Effects Of Poverty

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Poverty affects 3 billion people worldwide (Shah). Over two billion people don’t have access to sanitation (Janah). UNICEF estimates that 22,000 children die every day due to poverty (Shah). 121 million children worldwide don’t have access to education (Janah). 1 billion out of 2.2 billion children in the world are in poverty (Shah). That’s every second child. Shah states that one in four people live without electricity. People living in poverty have less access to education and are more likely to commit crime, and their children are less likely to be successful as adults. This creates low social mobility and poor health standards, which lead to more social spending and a financial strain on the economy. In order to solve these overwhelming…show more content…
For example, a child’s background directly affects how well he or she performs in school. Only 14% of a child’s performance can be attributed to the school itself (Five Effects of Poverty). “According to Department for Education statistics, by the end of primary school, pupils in need of free school meals are estimated to be almost three terms behind their more affluent peers” (Five Effects of Poverty). Children who grow up in poverty are more likely to engage in crime, have poor health and develop mental illness. This creates low social mobility because children raised in poverty are more likely to be poor as adults. Each year, child poverty reduces productivity and economic output by about 1.3 percent of GDP, raises the costs of crime by the same, and raises health expenditures and reduces the value of health by 1.2 percent of GDP (Holzer etc). These figures do not include the costs from poor adults who weren’t poor as children and other costs not associated with low productivity, crime and health. “When adults are unable to meet their full potential in society, they contribute less productively to the economy” (Five Effects of Poverty). In short, if fewer people were in poverty and more were employed, the economy would benefit…show more content…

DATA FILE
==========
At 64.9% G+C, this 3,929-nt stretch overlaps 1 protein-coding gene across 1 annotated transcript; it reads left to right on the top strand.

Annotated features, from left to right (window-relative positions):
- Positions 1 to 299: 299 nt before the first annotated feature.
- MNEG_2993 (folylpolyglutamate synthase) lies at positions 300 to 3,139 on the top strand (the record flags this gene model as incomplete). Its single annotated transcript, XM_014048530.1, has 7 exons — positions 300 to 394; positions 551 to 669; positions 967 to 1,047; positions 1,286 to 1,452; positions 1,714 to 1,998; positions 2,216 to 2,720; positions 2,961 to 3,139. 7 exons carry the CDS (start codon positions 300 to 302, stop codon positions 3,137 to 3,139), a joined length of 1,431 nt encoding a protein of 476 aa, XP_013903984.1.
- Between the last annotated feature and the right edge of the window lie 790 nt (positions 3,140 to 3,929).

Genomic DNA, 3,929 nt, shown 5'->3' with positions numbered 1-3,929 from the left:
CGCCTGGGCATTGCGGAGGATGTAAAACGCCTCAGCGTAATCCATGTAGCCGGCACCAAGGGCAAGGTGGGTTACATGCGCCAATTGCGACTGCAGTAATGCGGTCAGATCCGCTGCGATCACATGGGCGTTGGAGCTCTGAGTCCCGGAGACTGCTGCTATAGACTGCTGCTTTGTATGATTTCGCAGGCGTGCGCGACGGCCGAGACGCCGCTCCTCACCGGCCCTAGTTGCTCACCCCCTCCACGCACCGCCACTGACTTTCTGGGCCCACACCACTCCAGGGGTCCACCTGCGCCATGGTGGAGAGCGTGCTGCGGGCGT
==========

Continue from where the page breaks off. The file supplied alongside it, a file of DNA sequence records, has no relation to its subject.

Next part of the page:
Johnson’s “War on Poverty,” which he declared on January 8, 1964. In his 1964 State of the Union Address, Johnson said that "(his) aim is not only to relieve the symptoms of poverty, but to cure it and, above all, to prevent it." The many government that resulted remain one of the biggest attempts ever to resolve this issue, but it is argued whether his efforts were successful. This unconditional war was centered around four government programs: the Social Security Amendments of 1965, the Food Stamp Act of 1964, The Elementary and Secondary Education Act of 1965, and the Economic Opportunity Act of 1964. The Social Security Amendments created Medicaid and Medicare, which alleviate medical expenses for people who can’t afford them, and augment Social Security benefits for retirees, widows, disabled people and college students. The Food Stamp Act reinforced and made permanent the already existing food stamp program. The Elementary and Secondary Education Act of 1965, which has since been amended into the No Child Left Behind Act, gave funds to schools to help with poor students. The Economic Opportunity Act started the Office of Economic Opportunity (OEO), the branch of the White House in charge of carrying out the war on poverty. Before these programs, the government was much less involved in dealing directly with poverty, and since these programs and more have been implemented, studies show that the poverty

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